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Dear Abby: My son is being deployed for 10 months. His wife and baby are coming to live with me, and I am thrilled.
75 years ago
Dear Abby: I am 59 and have a steady, good-paying job. I was married for 20 years, but divorced 11 years ago. I am set in my ways.
75 years ago
Dear Abby: I’m almost 20. I have a well-paying job and live with my mother in a small town. My issue is I don’t know how to break away from her.
Aargh! It’s time for Rusty Scupper’s Pirate Daze in Westport.
Jakob Paul first became interested in science after discovering Star Wars.
D ear Abby: Six months ago, my best friend’s fiance raped me. He is a man I’ve known for many years, and I didn’t see it coming. I became pregnant but had a miscarriage two months later. I recently had to have a hysterectomy from damage incurred from the rape and the miscarriage.
Lama Chuck Stanford, Rime Buddhist Center: Recently, several of our political leaders have disgraced themselves by sexual misconduct, accepting bribes and through other moral lapses. So, how should a politician or leader conduct him or herself?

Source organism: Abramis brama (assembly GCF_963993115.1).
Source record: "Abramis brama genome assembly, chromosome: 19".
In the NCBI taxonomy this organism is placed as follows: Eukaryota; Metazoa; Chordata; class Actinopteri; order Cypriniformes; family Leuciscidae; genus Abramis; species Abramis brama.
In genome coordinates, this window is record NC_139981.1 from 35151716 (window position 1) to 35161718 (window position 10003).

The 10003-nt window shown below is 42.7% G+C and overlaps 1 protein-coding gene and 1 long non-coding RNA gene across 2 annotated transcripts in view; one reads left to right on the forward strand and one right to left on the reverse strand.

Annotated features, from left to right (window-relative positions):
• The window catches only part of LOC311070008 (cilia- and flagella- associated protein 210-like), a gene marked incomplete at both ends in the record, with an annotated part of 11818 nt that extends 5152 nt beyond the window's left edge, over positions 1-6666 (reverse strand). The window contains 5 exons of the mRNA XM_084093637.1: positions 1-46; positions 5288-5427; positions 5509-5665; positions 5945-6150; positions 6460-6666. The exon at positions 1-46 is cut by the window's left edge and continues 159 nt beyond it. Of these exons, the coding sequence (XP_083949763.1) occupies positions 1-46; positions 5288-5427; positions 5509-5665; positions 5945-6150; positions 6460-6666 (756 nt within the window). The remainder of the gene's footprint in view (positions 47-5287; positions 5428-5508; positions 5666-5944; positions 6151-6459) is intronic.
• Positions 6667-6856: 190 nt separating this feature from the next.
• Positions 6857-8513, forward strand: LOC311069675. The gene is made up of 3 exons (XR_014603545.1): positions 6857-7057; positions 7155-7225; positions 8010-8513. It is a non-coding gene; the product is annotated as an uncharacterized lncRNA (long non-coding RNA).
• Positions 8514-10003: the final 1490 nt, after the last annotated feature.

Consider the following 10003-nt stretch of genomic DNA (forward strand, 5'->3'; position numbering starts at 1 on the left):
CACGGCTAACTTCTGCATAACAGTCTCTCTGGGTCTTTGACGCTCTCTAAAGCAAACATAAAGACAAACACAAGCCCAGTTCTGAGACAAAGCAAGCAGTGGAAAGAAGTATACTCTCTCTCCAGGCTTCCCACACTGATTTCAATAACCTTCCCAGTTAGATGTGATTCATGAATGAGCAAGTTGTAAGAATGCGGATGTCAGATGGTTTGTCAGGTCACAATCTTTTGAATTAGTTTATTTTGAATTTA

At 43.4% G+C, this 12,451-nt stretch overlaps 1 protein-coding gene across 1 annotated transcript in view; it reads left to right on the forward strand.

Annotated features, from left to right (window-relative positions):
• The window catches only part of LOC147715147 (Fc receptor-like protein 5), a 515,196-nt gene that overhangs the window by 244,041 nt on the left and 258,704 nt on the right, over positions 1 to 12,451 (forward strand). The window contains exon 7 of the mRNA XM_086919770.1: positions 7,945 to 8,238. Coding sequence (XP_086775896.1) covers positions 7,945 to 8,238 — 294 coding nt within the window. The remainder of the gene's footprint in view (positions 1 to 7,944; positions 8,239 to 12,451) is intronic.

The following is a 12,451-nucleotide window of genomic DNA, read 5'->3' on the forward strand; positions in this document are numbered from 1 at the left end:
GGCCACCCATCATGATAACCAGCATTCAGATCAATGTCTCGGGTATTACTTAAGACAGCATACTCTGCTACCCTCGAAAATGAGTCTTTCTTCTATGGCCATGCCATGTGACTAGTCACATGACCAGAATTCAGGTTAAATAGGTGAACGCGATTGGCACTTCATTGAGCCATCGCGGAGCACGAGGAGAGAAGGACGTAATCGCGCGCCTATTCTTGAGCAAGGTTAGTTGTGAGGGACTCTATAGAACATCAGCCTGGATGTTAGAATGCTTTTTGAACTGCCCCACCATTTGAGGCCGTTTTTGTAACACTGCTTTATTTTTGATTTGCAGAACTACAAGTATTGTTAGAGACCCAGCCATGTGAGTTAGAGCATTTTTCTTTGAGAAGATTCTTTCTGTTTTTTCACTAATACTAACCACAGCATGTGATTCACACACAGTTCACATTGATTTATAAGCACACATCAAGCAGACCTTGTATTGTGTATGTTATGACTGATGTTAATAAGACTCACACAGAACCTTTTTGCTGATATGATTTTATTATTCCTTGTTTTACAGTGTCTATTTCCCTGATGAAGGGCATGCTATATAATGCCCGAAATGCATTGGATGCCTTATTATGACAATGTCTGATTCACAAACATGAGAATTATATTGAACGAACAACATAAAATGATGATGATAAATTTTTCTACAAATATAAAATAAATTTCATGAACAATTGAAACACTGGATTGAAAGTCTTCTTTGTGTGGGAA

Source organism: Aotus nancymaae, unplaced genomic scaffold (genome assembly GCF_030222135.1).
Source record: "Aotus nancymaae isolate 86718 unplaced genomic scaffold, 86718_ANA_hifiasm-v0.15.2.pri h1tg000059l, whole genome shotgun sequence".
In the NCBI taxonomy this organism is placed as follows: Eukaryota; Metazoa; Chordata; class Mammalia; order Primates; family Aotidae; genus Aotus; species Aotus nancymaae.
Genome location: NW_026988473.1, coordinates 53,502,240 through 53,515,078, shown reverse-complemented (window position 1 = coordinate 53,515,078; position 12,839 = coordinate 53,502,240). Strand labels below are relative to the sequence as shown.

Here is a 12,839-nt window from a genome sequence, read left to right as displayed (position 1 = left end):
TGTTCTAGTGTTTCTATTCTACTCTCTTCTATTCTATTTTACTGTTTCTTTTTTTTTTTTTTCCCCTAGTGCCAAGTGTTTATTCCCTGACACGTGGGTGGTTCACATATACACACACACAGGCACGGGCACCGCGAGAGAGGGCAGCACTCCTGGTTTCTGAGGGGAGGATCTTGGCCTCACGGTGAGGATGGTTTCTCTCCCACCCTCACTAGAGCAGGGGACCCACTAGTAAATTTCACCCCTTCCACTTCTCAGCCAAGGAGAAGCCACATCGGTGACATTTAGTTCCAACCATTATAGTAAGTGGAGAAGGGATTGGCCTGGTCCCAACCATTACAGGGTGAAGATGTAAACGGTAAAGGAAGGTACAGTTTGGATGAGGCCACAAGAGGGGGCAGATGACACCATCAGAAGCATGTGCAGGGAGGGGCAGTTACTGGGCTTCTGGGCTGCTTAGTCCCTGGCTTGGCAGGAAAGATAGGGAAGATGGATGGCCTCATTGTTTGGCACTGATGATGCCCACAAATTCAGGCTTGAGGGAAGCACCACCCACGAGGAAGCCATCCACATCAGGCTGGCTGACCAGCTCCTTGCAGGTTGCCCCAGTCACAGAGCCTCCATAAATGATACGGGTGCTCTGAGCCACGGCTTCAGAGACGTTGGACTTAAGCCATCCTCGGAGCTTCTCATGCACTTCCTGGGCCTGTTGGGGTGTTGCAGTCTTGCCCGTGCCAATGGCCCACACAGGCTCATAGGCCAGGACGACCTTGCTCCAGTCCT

Well, dog gone. Just when folks have begun to look out for fresh crab from Larry Thevik on the Midnight Star at the Ocean Shores Marina the recreational and commercial Dungeness crab fisheries on the southern coast of Washington will close until further notice because of elevated marine toxin levels, state shellfish managers announced. The coffee drinking groups despairingly nodded their heads in commiseration until they read more carefully that the area north of Point Chehalis, including Grays Harbor, remains open to commercial and recreational crab fishing.
Only a few spots remain for this year’s EDventure trip to the Oregon Shakespeare Festival in Ashland Ore., sponsored by Grays Harbor College’s Continuing Education department.
D ear Abby: My mom turned 60 last month, and I hosted a party at her house for friends and family. As things were winding down, I took a break from cleaning up to look over the birthday cards from well-wishers that were displayed on a living room table. Among them was a big, gorgeous card from “Cassie,” a woman around my mother’s age, who I always thought was nothing more than an acquaintance.